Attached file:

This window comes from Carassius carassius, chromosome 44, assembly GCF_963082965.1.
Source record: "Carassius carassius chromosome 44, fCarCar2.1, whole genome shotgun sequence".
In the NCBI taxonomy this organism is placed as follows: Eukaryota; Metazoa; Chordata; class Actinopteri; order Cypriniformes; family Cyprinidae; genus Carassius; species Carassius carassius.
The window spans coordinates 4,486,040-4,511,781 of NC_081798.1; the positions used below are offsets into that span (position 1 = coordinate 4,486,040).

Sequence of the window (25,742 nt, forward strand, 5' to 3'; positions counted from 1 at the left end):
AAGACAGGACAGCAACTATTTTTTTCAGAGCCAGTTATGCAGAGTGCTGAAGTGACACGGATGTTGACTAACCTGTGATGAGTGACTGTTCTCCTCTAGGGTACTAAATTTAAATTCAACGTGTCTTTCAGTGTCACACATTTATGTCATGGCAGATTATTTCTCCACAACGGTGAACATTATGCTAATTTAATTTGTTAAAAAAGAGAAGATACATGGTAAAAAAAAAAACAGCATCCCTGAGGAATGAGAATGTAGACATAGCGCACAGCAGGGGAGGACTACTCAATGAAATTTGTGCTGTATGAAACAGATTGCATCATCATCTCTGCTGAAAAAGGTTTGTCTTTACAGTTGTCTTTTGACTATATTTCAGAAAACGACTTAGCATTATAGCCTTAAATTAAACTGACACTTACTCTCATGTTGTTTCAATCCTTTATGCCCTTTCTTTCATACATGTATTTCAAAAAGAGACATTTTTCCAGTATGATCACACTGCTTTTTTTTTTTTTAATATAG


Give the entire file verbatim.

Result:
This window comes from Carassius carassius, chromosome 44, assembly GCF_963082965.1.
Source record: "Carassius carassius chromosome 44, fCarCar2.1, whole genome shotgun sequence".
In the NCBI taxonomy this organism is placed as follows: Eukaryota; Metazoa; Chordata; class Actinopteri; order Cypriniformes; family Cyprinidae; genus Carassius; species Carassius carassius.
The window spans coordinates 4,486,040-4,511,781 of NC_081798.1; the positions used below are offsets into that span (position 1 = coordinate 4,486,040).

Sequence of the window (25,742 nt, forward strand, 5' to 3'; positions counted from 1 at the left end):
AAGACAGGACAGCAACTATTTTTTTCAGAGCCAGTTATGCAGAGTGCTGAAGTGACACGGATGTTGACTAACCTGTGATGAGTGACTGTTCTCCTCTAGGGTACTAAATTTAAATTCAACGTGTCTTTCAGTGTCACACATTTATGTCATGGCAGATTATTTCTCCACAACGGTGAACATTATGCTAATTTAATTTGTTAAAAAAGAGAAGATACATGGTAAAAAAAAAAACAGCATCCCTGAGGAATGAGAATGTAGACATAGCGCACAGCAGGGGAGGACTACTCAATGAAATTTGTGCTGTATGAAACAGATTGCATCATCATCTCTGCTGAAAAAGGTTTGTCTTTACAGTTGTCTTTTGACTATATTTCAGAAAACGACTTAGCATTATAGCCTTAAATTAAACTGACACTTACTCTCATGTTGTTTCAATCCTTTATGCCCTTTCTTTCATACATGTATTTCAAAAAGAGACATTTTTCCAGTATGATCACACTGCTTTTTTTTTTTTTAATATAG